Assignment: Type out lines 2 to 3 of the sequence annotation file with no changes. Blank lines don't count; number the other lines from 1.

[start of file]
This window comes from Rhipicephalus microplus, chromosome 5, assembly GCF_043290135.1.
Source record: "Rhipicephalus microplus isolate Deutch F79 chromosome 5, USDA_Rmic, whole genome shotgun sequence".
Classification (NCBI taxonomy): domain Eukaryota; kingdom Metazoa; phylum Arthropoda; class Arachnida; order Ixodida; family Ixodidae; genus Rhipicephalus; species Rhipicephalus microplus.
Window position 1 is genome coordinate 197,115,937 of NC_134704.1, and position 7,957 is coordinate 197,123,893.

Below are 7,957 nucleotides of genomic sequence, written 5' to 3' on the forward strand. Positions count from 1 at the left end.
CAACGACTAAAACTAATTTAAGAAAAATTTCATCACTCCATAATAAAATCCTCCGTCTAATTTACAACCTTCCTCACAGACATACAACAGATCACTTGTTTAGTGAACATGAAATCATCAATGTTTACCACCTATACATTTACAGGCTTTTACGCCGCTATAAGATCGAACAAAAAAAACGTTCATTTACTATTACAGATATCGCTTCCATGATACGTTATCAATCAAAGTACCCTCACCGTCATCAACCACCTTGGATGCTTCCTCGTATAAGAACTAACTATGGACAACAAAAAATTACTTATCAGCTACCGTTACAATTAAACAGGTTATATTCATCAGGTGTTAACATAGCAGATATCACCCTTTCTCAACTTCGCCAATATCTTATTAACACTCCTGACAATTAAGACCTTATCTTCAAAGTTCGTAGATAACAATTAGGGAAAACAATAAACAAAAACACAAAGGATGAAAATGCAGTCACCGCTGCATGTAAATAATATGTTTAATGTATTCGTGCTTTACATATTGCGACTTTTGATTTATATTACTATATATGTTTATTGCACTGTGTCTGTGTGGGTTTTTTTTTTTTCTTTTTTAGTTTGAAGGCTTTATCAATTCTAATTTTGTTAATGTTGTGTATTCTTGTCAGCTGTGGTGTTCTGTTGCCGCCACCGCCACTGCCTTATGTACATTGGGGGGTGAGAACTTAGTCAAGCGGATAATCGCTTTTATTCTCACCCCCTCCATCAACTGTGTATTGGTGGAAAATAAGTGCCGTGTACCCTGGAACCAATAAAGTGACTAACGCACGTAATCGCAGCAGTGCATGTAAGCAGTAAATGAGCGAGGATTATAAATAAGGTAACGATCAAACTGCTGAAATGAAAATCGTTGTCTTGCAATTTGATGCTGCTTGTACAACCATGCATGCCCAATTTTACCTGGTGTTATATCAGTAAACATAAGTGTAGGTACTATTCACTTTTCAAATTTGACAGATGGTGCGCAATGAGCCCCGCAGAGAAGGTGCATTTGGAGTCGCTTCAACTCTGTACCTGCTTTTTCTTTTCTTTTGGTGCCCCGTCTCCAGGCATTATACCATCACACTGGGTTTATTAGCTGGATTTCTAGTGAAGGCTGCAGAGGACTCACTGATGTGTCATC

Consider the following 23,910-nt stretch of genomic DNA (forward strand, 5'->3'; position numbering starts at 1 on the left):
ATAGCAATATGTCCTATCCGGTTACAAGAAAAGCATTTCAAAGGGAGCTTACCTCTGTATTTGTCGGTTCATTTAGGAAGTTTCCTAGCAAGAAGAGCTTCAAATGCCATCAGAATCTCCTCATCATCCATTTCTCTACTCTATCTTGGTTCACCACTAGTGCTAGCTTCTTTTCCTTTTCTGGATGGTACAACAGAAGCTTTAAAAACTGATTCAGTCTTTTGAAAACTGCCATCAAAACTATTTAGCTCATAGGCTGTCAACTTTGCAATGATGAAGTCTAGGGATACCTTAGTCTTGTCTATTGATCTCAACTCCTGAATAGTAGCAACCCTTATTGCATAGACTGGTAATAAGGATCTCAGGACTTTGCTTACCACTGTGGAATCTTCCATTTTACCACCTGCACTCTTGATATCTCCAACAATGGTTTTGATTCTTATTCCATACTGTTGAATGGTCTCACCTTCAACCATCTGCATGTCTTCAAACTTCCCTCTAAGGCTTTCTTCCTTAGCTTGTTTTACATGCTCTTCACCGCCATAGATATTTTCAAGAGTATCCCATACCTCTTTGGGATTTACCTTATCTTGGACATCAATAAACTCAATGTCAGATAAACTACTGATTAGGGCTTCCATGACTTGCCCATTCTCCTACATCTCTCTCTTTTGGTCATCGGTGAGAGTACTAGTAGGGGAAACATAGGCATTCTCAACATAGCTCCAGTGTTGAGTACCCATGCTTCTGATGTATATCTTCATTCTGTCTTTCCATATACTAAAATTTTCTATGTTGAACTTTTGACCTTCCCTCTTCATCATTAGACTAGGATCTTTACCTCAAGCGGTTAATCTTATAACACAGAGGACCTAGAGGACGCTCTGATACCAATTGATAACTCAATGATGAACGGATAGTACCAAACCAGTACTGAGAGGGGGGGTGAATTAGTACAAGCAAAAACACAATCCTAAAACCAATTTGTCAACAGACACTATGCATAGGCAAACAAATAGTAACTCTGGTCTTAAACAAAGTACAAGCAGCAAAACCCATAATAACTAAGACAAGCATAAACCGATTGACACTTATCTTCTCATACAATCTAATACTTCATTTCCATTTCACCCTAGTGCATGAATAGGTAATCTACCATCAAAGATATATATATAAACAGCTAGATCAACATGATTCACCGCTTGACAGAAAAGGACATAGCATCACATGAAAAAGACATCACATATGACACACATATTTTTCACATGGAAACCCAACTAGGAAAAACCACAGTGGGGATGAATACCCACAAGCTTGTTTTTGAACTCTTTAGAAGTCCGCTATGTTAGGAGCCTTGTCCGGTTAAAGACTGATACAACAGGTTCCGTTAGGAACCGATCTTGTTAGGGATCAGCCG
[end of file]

Source record: "Rhipicephalus microplus isolate Deutch F79 chromosome 5, USDA_Rmic, whole genome shotgun sequence".
Classification (NCBI taxonomy): domain Eukaryota; kingdom Metazoa; phylum Arthropoda; class Arachnida; order Ixodida; family Ixodidae; genus Rhipicephalus; species Rhipicephalus microplus.